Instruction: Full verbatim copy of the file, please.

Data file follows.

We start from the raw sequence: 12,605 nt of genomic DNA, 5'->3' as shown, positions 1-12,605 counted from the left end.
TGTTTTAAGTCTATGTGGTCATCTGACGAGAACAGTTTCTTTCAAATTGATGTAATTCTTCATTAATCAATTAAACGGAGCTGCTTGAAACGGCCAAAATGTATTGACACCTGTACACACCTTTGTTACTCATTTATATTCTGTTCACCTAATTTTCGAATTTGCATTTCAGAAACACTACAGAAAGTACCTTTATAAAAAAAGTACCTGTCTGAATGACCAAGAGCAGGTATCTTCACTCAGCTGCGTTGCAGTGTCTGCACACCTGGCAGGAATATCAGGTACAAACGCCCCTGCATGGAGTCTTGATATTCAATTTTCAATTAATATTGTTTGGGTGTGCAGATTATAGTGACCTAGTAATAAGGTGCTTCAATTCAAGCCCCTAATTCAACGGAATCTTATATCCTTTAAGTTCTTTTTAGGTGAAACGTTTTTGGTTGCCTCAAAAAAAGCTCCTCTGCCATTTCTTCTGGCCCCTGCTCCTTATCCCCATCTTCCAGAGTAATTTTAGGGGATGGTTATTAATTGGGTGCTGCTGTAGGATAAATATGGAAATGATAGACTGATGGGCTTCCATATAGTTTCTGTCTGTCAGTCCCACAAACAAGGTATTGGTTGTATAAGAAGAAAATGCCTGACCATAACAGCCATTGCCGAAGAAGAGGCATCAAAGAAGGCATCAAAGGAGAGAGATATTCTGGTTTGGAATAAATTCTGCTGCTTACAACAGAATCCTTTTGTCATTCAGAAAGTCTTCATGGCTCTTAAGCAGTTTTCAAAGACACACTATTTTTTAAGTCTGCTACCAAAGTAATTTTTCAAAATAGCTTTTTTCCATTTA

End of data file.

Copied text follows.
We start from the raw sequence: 12,605 nt of genomic DNA, 5'->3' as shown, positions 1-12,605 counted from the left end.
TGTTTTAAGTCTATGTGGTCATCTGACGAGAACAGTTTCTTTCAAATTGATGTAATTCTTCATTAATCAATTAAACGGAGCTGCTTGAAACGGCCAAAATGTATTGACACCTGTACACACCTTTGTTACTCATTTATATTCTGTTCACCTAATTTTCGAATTTGCATTTCAGAAACACTACAGAAAGTACCTTTATAAAAAAAGTACCTGTCTGAATGACCAAGAGCAGGTATCTTCACTCAGCTGCGTTGCAGTGTCTGCACACCTGGCAGGAATATCAGGTACAAACGCCCCTGCATGGAGTCTTGATATTCAATTTTCAATTAATATTGTTTGGGTGTGCAGATTATAGTGACCTAGTAATAAGGTGCTTCAATTCAAGCCCCTAATTCAACGGAATCTTATATCCTTTAAGTTCTTTTTAGGTGAAACGTTTTTGGTTGCCTCAAAAAAAGCTCCTCTGCCATTTCTTCTGGCCCCTGCTCCTTATCCCCATCTTCCAGAGTAATTTTAGGGGATGGTTATTAATTGGGTGCTGCTGTAGGATAAATATGGAAATGATAGACTGATGGGCTTCCATATAGTTTCTGTCTGTCAGTCCCACAAACAAGGTATTGGTTGTATAAGAAGAAAATGCCTGACCATAACAGCCATTGCCGAAGAAGAGGCATCAAAGAAGGCATCAAAGGAGAGAGATATTCTGGTTTGGAATAAATTCTGCTGCTTACAACAGAATCCTTTTGTCATTCAGAAAGTCTTCATGGCTCTTAAGCAGTTTTCAAAGACACACTATTTTTTAAGTCTGCTACCAAAGTAATTTTTCAAAATAGCTTTTTTCCATTTA